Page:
And the general public were, without a doubt, being deceived. And we premies had allowed ourselves to become accomplices to larceny. Larceny on a scale that we could never have dreamed. We had 'done our part' only by deluding ourselves into the NEED to believe that M was the only one who could ever hope to bring about 'World Peace'. Such was the 'programming' within the cult. I prefer to call it 'conditioning', but it amounted to much the same thing for us Pavlovian premies. And where had this conditioning come from? Simply from the claims of an Indian kid who's father wanted him to be the biggest guru in the land?
Most ex-premies are all too familiar with the early history of DLM, the official version, that is. And this ex-premie.org site is pretty fair with its portrayal of the family of Prem Pal Singh Rawat. But it is difficult to be unbiased about Rawat himself. The con is just too blatant.
But I don't claim to be unbiased in this attempt at unravelling the past, and I'll willingly admit that when anger, hurt, exasperation or just plain fury surfaces on remembering some of the more sordid details, I wish I didn't feel the need to repress those feelings. I'd prefer to give free rein to what comes naturally. But ...
But, at the end of the day, what I'd really like to see come out of this offering is - purely for myself - a more reasoned, level-headed, and less biased personal opinion of someone I once believed in, yet who failed miserably to deliver on what I believed him to be.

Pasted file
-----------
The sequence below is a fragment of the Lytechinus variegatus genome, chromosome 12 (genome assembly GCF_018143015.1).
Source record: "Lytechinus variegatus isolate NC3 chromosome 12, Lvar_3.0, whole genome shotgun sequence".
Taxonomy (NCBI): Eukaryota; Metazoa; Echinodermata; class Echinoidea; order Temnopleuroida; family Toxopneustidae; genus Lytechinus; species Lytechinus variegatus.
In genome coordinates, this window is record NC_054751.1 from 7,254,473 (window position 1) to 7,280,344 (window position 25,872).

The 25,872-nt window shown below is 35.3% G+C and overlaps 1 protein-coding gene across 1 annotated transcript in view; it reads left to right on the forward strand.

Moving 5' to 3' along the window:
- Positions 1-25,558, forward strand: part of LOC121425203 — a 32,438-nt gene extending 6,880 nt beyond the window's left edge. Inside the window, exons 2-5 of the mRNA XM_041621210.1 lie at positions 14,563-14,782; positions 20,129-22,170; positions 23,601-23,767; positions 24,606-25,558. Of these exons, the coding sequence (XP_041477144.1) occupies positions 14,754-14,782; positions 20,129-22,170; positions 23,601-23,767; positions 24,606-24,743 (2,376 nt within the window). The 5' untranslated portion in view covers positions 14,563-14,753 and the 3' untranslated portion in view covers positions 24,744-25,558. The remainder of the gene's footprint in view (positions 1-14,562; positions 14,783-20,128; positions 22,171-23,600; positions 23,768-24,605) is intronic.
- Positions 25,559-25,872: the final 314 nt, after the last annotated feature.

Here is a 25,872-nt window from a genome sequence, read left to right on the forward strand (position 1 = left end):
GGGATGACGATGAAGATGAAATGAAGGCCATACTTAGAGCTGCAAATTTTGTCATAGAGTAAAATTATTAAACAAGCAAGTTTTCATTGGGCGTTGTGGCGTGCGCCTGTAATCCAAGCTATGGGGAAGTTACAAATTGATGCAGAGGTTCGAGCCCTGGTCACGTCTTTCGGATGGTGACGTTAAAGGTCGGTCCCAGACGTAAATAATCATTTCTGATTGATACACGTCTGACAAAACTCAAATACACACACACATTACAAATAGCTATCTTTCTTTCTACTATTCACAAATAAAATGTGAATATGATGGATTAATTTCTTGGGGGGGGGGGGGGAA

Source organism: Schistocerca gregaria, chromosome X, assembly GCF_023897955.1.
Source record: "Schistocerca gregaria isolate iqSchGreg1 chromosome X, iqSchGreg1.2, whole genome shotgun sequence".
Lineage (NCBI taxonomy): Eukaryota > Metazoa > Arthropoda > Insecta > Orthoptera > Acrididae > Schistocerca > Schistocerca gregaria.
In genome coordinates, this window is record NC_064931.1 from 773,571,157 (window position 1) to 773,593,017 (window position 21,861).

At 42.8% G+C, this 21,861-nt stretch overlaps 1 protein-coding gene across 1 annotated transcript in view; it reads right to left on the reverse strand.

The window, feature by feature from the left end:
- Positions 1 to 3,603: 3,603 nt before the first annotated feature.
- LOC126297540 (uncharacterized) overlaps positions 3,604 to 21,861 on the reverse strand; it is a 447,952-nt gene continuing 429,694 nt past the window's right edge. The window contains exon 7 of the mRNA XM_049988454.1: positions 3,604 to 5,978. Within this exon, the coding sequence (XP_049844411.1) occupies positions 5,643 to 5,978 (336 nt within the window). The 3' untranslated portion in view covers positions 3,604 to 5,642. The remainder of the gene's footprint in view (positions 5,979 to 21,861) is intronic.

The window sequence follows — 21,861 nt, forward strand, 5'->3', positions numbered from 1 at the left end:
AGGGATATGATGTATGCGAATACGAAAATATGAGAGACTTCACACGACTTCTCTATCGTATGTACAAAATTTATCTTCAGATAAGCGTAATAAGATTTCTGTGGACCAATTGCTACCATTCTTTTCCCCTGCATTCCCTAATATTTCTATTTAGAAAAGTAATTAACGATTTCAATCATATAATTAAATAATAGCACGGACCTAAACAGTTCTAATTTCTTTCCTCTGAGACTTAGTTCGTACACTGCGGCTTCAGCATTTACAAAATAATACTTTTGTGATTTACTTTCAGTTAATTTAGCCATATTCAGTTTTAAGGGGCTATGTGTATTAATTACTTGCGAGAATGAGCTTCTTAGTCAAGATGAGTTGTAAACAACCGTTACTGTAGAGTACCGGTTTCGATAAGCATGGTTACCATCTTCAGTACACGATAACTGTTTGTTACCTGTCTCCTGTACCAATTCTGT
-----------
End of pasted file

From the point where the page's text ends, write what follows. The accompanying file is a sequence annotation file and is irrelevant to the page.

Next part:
But we all strive for the freedom to choose our own path. If he wants to be despicable in the eyes of the majority, that's his trip. My own preference would be to treat him more as a human being, (however fallible), but the more he behaves as an ogre, the less that is going to possible. I guess that ogres are the ones who get away with it. For him to become human in my view, he's going to have to accept more responsibility for the abuse of that power he wields with his current propaganda campaign.
But, given his unwillingness to answer for his action, I'm going to have to try and walk more than just a metre or two in his moccasins.
So, where did the 'programming' come from? It all began with an inheritance that was passed on to a young child who found himself to be the successor to a role which had a most ancient pedigree. A pedigree of traditional thought, behaviour and belief that was gradually to force him to manufacture a self-image that he hoped could meet the expectations of the thousands of followers that had previously worshipped his own father, Shri Hans Ji Maharaj. Those followers had been led to believe that this was, indeed, a very special child.